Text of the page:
Nailbiter

‘Nailbiter’ #5 spine-tingling fun, but not the masterpiece I wish it was

With issue 5 of Joshua Williamson’s Nailbiter, we dig deeper into the dark mysteries within Buckaroo, Oregon – adding more pieces of the puzzle and raising more far more questions than I fear Williamson can answer with satisfying results. Only time will tell, and we can only hope for the best, but with powerful imagery and a strong, unpredictable story, Nailbiter continues strong: The result is a challenging psychological thriller within a gripping crime procedural.

‘Nailbiter’ #4 – not quite as gripping

Finch and Crane go digging for answers, and what they find isn’t pretty. This is sort of an in-between issue in which we as readers learn a few answers, but so many more questions are raised that we are still sitting in limbo. Time to just kick back and enjoy the ride, because even when it’s slow, this comic is good.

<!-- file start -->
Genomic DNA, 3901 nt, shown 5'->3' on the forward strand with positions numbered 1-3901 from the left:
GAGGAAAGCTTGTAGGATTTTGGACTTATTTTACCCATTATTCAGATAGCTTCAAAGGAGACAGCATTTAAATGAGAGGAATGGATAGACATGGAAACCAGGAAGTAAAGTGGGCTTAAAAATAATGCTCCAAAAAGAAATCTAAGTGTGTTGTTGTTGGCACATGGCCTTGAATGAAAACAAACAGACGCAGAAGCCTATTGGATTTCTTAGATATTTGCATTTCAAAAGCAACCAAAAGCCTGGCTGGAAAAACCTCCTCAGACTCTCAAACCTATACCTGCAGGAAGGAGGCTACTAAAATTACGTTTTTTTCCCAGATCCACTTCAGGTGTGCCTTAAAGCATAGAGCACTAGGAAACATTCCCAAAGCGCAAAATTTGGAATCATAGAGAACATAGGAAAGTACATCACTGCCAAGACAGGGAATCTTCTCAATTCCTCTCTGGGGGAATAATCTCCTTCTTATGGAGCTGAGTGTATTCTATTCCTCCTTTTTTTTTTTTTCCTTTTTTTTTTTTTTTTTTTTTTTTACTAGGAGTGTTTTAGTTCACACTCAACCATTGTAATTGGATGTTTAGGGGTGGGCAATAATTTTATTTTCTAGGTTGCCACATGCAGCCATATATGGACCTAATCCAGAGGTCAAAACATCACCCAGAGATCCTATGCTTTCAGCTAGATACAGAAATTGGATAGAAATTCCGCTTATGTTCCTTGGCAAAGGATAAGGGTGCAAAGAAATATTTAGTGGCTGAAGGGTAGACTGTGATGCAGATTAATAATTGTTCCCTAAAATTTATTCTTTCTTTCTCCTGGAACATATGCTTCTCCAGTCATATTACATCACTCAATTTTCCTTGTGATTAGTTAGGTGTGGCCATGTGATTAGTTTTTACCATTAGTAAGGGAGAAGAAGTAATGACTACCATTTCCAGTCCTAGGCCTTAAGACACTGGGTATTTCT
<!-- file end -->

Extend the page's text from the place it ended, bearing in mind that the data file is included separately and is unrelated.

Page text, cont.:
‘Nailbiter’ #3 — Dark and Funny

The body count in Buckaroo is steadily climbing as Finch and Crane try to figure out who is responsible for all of these murders. The series is finding its own darkly amusing voice that sets it apart from a lot of other horror comic books being written today. While we’re no closer to unwrapping the mystery of Buckaroo, this is a really enjoyable book that is taking off.

Nailbiter #2: The Bloody Plot Really Takes Off

The last paragraph of the review of Nailbiter #1 says, “No matter what genre this series falls into, it is sure to be a bloody, fun read.” A read-through of the second issue only confirms that as a fact. While there are still elements of a police procedural within the story’s plot, there is now no doubt about the likely gore-fest to come. This is verified within the text when Officer Finch tells the Nailbiter, “This isn’t Silence of the Lambs, murderer. We’re not teaming up.” This seems to be writer Williamson’s way of saying, “This plot isn’t really about catching criminals.”

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